Beginning ministryLeadershipPrinciples of Ministry

The Clone Trap

By June 25, 2013June 16th, 2016No Comments

Like many of you, I love to hear good speakers and great ideas, but they often unintentionally encourage me (and maybe you) to simply copy the way they do things and become clones. What works so successfully with other personalities and cultures isn’t necessarily the answer for us—as parents, ministers, small group leaders, or spouses. We may determine success by numbers, but perhaps God is more concerned that we hear and follow him.

Why do we substitute the solutions God has given others for his answers for us?

I can think of three reasons. Perhaps we are intimidated by the stories we hear of their success and believe that it is the program or method that has achieved it rather than God. Or maybe we’re simply too hurried to wait on God so we seek shortcuts. Finally, it’s not easy to sit and listen for God’s still small voice for any of us, but especially Type A personalities who want to act—and act now.
Avoiding conferences and good speakers isn’t the cure for the clone trap, however. It’s not bad or wrong to listen to ways that others have been led. It’s only a problem if we take God’s leading for them as exactly the same as ours. We must replace our tendency to lean on others with reliance on God.

How can you hear God?

• Recognize that listening well involves a journey. Each time you act on what you believe that God has shown you, your ability to recognize his voice grows.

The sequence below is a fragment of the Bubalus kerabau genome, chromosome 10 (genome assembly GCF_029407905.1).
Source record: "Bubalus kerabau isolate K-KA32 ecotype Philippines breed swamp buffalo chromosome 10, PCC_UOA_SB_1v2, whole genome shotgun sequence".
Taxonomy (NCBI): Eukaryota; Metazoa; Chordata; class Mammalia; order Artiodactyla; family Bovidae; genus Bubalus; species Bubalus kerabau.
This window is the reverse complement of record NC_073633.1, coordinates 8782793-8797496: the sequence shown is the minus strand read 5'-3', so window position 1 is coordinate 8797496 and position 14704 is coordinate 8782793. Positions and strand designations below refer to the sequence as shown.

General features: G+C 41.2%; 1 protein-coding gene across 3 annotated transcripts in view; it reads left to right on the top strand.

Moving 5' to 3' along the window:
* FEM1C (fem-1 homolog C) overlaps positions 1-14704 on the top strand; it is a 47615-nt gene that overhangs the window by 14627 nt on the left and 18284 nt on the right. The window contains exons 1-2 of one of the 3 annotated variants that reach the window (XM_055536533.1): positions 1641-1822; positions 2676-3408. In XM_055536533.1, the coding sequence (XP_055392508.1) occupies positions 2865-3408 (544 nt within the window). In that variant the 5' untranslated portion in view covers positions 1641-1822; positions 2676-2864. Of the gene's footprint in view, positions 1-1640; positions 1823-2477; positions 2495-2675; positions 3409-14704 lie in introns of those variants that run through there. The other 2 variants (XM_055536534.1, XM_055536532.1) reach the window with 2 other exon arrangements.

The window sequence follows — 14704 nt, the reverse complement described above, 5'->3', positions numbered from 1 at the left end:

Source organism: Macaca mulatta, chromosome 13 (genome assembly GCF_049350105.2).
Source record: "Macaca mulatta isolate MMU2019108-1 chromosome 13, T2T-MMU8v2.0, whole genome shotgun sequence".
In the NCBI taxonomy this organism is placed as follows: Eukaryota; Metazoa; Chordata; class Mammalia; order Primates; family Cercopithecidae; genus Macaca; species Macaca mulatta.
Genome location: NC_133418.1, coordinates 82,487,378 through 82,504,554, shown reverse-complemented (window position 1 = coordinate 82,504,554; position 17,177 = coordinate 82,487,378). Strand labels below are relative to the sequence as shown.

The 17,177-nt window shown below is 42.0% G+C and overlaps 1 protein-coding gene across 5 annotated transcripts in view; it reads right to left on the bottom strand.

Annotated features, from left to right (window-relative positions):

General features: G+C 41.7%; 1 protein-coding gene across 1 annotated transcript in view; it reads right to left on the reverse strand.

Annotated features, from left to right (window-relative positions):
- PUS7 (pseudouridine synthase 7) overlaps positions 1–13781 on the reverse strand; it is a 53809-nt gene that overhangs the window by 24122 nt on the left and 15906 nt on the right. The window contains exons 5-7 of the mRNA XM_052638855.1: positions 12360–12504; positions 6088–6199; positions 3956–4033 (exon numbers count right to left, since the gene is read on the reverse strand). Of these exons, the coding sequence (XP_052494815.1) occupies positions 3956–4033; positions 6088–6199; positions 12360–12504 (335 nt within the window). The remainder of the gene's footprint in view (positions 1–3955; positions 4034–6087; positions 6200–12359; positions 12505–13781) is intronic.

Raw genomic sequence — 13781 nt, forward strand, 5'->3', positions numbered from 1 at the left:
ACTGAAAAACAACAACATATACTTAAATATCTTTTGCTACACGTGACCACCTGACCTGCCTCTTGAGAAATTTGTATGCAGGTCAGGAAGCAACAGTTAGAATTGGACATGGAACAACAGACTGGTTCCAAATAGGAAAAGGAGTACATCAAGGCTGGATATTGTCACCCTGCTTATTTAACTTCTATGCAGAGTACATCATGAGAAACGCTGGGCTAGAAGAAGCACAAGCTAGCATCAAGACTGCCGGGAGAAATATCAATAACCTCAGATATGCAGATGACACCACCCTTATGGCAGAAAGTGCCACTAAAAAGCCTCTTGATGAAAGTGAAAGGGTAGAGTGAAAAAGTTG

• Turn off other noise so that you can actually hear. Technology and multi-tasking interfere with listening.
• Stop everything for a few minutes each day, asking God to speak to your heart. Give him room and time to speak.
• Read verses that build your faith that God will speak, such as the description of our Good Shepherd: “When he has brought out all his own, he goes before them, and the sheep follow him, for they know his voice,” (John 10:4).
• When something comes to mind and you wonder if it’s is God, sift it through the truth of the Bible, the character of God, and the wisdom of other godly people to help you verify it. Test it against James 3:17: “The wisdom from above is first pure, then peaceable, gentle, open to reason, full of mercy and good fruits, impartial and sincere.”

Let’s all take what we hear from others’ success stories and let God use them or not, only as he sees fit in our lives and situations.
What suggestions do you have to avoid becoming a clone?

If BOW can help you as a leader in any way, let us know. We seek to help you find God’s unique direction for you and your ministry rather than give you pat answers.

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